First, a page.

The European Union has agreed to allow Burma's foreign minister to attend a summit of European and Asian leaders in Helsinki later this year.
The European Union will waive a travel ban on Burma's top leaders to allow Burmese Foreign Minister to attend the Asia-Europe Meeting in September.
Finland will hold the Asia-Europe Meeting, known as ASEM, in September and heads of governments from 38 countries are expected to attend.
ASEM officials said Wednesday in Kuala Lumpur that the decision was made to promote "critical dialogue" between Burma and the EU but it does not mean a softening of Europe's stance against the country's military government.
The European Union is sharply critical of Burma's human rights record, its detention of opposition figures and its failure to make democratic reforms. The EU has imposed sanctions on the country, including a ban on visits by Burmese officials.
A 2004 summit in Hanoi nearly did not take place because of EU objections to Burma's attendance. That drew protests from the Association of Southeast Asian Nations, of which Burma is a member. A compromise was reached that allowed Burma to be represented by a lower-level delegation.
Indonesian Foreign Minister Hassan Wirajuda Wednesday told reporters there are differences between Western governments and ASEAN on dealing with Burma, which is also known as Myanmar. But, he said, both ways have problems.
"The West tends to prefer sanctions and pressure approach. I think they also recognize that these sanctions do not work, do not produce something concrete in changing Myanmar and pushing Myanmar in their democratization process," said Wirajuda. "Likewise, we must admit that constructive engagement by ASEAN has not been able to produce something we in ASEAN wanted to see. That's why [there are] frustrations in the international community."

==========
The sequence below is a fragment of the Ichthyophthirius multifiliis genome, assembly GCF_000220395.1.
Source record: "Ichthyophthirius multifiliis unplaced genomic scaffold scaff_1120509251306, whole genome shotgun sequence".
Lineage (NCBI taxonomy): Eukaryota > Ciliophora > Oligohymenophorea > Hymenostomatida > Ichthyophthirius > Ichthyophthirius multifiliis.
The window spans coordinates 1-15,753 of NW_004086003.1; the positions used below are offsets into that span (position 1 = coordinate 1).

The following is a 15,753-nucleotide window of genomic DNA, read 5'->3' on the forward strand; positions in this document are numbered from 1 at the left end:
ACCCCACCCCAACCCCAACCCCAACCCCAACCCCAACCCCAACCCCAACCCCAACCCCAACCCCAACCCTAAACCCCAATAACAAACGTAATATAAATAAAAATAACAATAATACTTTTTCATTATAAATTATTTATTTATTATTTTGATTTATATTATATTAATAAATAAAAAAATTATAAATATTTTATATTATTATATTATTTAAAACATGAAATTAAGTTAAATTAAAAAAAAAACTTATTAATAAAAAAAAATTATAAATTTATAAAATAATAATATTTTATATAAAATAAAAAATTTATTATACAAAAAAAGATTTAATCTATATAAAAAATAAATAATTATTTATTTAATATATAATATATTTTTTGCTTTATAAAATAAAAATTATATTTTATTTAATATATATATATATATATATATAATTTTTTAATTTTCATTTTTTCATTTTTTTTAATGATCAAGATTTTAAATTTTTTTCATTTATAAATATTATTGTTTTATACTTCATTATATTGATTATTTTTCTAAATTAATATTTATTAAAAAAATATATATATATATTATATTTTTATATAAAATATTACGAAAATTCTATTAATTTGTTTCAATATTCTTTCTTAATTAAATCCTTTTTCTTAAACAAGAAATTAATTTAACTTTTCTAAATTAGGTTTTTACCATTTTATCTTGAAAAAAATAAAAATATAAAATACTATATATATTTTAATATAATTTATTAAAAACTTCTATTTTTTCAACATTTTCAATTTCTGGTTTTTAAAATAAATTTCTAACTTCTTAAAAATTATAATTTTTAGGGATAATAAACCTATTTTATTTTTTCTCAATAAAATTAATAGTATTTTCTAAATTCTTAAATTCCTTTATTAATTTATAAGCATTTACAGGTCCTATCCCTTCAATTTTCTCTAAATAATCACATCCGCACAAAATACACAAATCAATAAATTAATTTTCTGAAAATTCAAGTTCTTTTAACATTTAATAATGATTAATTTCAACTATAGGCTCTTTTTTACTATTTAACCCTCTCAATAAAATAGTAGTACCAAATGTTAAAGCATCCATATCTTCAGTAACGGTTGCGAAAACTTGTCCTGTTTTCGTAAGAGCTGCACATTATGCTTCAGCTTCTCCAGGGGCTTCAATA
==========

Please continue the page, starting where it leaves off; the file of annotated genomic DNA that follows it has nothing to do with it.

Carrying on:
The EU's decision comes just after Burma received a mild rebuke from fellow ASEAN members. On Tuesday, ASEAN foreign ministers called for "tangible" progress in Burma's road map to political reform, the release of political prisoners and dialogue with the opposition.
Burma joined ASEAN in 1997, despite the objections of the EU, the United States and other countries because of its poor rights records. Leaders in other ASEAN countries, however, argued that engaging with Burma would encourage its military government to end its isolation and make reforms.
Burma's government unveiled the road map to democracy in 2003 but gave no timetable. A convention to form a new constitution has been indefinitely suspended but Tuesday Burmese officials said it could resume this year.
European Union officials are in Kuala Lumpur this week to meet with the foreign ministers of the 10 ASEAN nations. In addition, they will take part in the ASEAN Regional Forum meeting Friday - a gathering to discuss security issues, which the United States, China, Japan, and other countries also will attend.